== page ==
Funds' Advertising Message Shifted in 2001
January 7, 2002
In 2001, mutual fund ad campaigns looked very different than they have in recent years. In 1999 and 2000, bragging about performance was in. Last year, since most funds had horrible one-year performance, firms ditched the performance advertising and instead spread messages of the importance of a long-term, disciplined investment approach.
Advertising as a whole dropped in 2001, but equity fund advertising was especially low. Spending in that category was $62.9 million in the first half of 2001, down 17% from that of 2000, and those numbers have likely dropped further in the second half of 2001, according to Competitrak, a New York-based firm that tracks advertising spending.
One of the ad campaigns that stood out in 2001 was that of AIM Funds, winner of our 2002 MFMN Best Ad Campaign Award. Many growth-oriented fund companies played up their high returns in advertisements in 1999 and 2000 and then switched to promoting sound investing principles in 2001. However AIM, a growth-oriented shop, launched a disciplined investing campaign at the end of 1999 and was able to expand it in 2001 when other firms were scrambling to create one.
The television ads feature well-known athletes and portray the advantages of discipline over the long term in all walks of life. The original ads featured bicyclist Lance Armstrong and U.S. soccer player Mia Hamm. In the beginning of 2001, AIM added Michelle Kwan and Justin Leonard to the campaign and extended the athlete contracts into 2002.
"Discipline is a very positive concept and we wanted to bring in a fresh campaign that portrayed that, but we did some research and we realized that discipline meant something unique to each individual," said Marylyn Miller, senior VP and director of marketing, who's in charge of the firm's advertising.
While it's difficult to assess the effectiveness of television advertising, the ads have garnered a lot of attention and positive responses, which is why AIM expanded the campaign in 2001 and extended it into 2002, Miller said. The commercials have run nationally on CBS, ABC, FOX, CNN, CNBC and the Golf Channel. The firm would not disclose the cost of the campaign.
Another ad campaign of note in 2001 was that of The Hartford Financial Services Group. Like AIM's, the Hartford's two commercials, which began running in December 2000, emphasized the need for a long-term approach to investing and promote the firm's mutual fund and estate planning products. In the commercials, a man, who talks about his disdain for long-term investing, is set on fire and jumps off a 20-story building. It is then revealed that he is a stuntman, who lives dangerously in terms of his job and his investing.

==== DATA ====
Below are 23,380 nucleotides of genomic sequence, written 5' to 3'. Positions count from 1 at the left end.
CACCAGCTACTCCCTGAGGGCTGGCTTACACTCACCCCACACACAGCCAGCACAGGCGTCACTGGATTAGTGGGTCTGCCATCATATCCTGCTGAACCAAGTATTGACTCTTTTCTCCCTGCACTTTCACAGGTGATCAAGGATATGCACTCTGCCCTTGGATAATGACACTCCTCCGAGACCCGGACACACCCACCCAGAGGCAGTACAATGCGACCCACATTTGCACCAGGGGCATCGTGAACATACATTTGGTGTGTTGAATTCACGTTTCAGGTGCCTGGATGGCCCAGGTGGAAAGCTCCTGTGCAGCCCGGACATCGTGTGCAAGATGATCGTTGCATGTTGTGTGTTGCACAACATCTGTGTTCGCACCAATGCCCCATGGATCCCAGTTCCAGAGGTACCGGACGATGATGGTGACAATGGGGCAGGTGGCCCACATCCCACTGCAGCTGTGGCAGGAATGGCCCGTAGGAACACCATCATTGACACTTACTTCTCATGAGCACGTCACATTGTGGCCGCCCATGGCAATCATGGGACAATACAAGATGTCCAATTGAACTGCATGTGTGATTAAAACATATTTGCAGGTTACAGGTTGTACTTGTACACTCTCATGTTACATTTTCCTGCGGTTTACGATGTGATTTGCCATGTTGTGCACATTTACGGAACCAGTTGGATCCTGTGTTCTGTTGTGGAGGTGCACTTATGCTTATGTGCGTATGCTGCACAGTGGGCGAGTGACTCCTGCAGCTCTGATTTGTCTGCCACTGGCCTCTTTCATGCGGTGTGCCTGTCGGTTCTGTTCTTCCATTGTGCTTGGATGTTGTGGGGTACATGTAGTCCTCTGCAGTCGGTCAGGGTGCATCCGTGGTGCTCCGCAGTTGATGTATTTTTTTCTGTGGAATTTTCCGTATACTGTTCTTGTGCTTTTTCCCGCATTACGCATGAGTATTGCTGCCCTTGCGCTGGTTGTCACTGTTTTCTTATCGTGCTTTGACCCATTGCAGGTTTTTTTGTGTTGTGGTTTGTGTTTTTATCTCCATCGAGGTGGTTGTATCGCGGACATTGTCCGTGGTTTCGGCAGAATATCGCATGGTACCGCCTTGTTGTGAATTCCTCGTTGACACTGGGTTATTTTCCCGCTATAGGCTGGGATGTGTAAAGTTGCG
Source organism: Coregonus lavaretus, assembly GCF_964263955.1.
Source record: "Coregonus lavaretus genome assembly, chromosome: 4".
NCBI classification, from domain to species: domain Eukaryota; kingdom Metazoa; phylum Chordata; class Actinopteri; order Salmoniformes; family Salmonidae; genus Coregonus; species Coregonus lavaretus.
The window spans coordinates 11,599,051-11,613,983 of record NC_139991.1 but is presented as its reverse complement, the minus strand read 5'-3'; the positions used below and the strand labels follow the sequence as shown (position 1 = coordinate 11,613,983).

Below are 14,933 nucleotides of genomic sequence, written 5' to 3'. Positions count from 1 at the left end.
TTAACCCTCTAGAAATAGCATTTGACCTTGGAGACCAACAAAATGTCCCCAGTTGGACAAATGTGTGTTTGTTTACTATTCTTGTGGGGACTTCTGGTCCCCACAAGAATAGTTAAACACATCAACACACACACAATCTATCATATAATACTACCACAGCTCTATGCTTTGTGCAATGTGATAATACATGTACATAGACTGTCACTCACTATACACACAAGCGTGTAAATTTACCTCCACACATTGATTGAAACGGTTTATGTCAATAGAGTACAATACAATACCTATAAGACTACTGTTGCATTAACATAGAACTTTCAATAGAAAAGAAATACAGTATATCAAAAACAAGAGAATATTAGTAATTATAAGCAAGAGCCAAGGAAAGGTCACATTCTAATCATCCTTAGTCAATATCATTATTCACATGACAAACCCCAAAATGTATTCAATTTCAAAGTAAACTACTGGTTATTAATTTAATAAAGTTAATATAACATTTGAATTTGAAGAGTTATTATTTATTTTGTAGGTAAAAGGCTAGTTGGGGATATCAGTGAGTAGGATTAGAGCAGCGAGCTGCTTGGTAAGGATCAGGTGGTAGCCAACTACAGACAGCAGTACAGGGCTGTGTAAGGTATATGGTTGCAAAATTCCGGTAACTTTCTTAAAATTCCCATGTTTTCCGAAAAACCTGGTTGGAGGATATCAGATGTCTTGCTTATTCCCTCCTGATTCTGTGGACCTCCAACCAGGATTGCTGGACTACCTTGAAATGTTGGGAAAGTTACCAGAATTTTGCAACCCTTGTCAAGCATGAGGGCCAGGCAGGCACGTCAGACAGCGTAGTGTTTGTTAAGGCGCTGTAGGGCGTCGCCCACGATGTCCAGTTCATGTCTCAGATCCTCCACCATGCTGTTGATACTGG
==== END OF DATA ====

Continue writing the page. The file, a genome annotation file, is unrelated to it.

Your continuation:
The campaign, developed in conjunction with the Hartford's advertising firm Arnold Communications, cost $20 million, according to Cynthia Michener, a spokesperson for the company. The ads aired during "60 Minutes," "60 Minutes II," network college football games, golf tournaments, and on CNN and CNBC.
SunAmerica launched an ad campaign in June 2001, during the NBA Championships on NBC to promote its retirement plans. The ads feature Colin Mochrie, an actor and comedian from the television show, "Whose Line Is It Anyway?" Mochrie plays a character named "Retirement", who portrays typical retirement plans to demonstrate how many do not work for their participants or are neglected by them and are unsafe.
For example, in the ad titled "Working," Retirement is seen playing doubles tennis with the plan participant. When the ball is hit to Retirement, he doesn't move, but just lets it pass by. A narrator asks, "How hard is your retirement plan working for you?"
The ads, created by Los Angeles-based ad firm Deutsch, targets investors between the ages of 45 and 65 and financial advisors, according to the firm. In addition to the 2001 NBA Finals, the commercials aired during the French Open, the Belmont Stakes, the U.S. Open golf tournament, and Wimbledon. They also aired on national cable networks including CNN, CNBC, A&E, AMC. SunAmerica would not disclose the cost of the campaign.
The campaign was based on the results of a survey that the firm commissioned to gage the sentiment of baby boomers on their retirement plans, according to Sonia Fiorenza, a spokeswoman for the firm.